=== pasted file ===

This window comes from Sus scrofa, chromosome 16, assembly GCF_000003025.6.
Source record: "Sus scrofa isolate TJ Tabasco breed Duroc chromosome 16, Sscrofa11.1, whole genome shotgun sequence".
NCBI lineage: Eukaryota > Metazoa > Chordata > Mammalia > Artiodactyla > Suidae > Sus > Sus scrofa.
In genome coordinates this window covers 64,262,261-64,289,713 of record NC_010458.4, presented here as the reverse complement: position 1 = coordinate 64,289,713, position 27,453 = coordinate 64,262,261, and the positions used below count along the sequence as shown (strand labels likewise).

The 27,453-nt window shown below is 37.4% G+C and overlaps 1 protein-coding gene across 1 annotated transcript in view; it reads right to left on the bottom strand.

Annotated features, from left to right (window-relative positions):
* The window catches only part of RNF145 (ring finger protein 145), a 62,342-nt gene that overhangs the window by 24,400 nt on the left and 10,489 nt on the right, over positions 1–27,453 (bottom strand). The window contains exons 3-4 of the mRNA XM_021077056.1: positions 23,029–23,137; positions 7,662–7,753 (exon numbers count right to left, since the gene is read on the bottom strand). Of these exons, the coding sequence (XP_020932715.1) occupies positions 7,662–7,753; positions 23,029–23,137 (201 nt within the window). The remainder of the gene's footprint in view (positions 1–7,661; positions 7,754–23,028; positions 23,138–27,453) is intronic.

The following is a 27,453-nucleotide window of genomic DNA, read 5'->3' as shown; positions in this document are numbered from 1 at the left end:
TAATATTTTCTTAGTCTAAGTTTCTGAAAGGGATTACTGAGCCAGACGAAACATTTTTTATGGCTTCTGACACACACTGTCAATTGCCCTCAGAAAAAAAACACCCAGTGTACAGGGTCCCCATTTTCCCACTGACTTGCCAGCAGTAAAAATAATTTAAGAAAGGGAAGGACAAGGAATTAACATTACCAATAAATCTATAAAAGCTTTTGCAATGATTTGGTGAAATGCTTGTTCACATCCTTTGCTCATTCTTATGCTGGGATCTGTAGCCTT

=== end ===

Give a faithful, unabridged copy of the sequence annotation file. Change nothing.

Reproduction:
This window comes from Sus scrofa, chromosome 16, assembly GCF_000003025.6.
Source record: "Sus scrofa isolate TJ Tabasco breed Duroc chromosome 16, Sscrofa11.1, whole genome shotgun sequence".
NCBI lineage: Eukaryota > Metazoa > Chordata > Mammalia > Artiodactyla > Suidae > Sus > Sus scrofa.
In genome coordinates this window covers 64,262,261-64,289,713 of record NC_010458.4, presented here as the reverse complement: position 1 = coordinate 64,289,713, position 27,453 = coordinate 64,262,261, and the positions used below count along the sequence as shown (strand labels likewise).

The 27,453-nt window shown below is 37.4% G+C and overlaps 1 protein-coding gene across 1 annotated transcript in view; it reads right to left on the bottom strand.

Annotated features, from left to right (window-relative positions):
* The window catches only part of RNF145 (ring finger protein 145), a 62,342-nt gene that overhangs the window by 24,400 nt on the left and 10,489 nt on the right, over positions 1–27,453 (bottom strand). The window contains exons 3-4 of the mRNA XM_021077056.1: positions 23,029–23,137; positions 7,662–7,753 (exon numbers count right to left, since the gene is read on the bottom strand). Of these exons, the coding sequence (XP_020932715.1) occupies positions 7,662–7,753; positions 23,029–23,137 (201 nt within the window). The remainder of the gene's footprint in view (positions 1–7,661; positions 7,754–23,028; positions 23,138–27,453) is intronic.

The following is a 27,453-nucleotide window of genomic DNA, read 5'->3' as shown; positions in this document are numbered from 1 at the left end:
TAATATTTTCTTAGTCTAAGTTTCTGAAAGGGATTACTGAGCCAGACGAAACATTTTTTATGGCTTCTGACACACACTGTCAATTGCCCTCAGAAAAAAAACACCCAGTGTACAGGGTCCCCATTTTCCCACTGACTTGCCAGCAGTAAAAATAATTTAAGAAAGGGAAGGACAAGGAATTAACATTACCAATAAATCTATAAAAGCTTTTGCAATGATTTGGTGAAATGCTTGTTCACATCCTTTGCTCATTCTTATGCTGGGATCTGTAGCCTT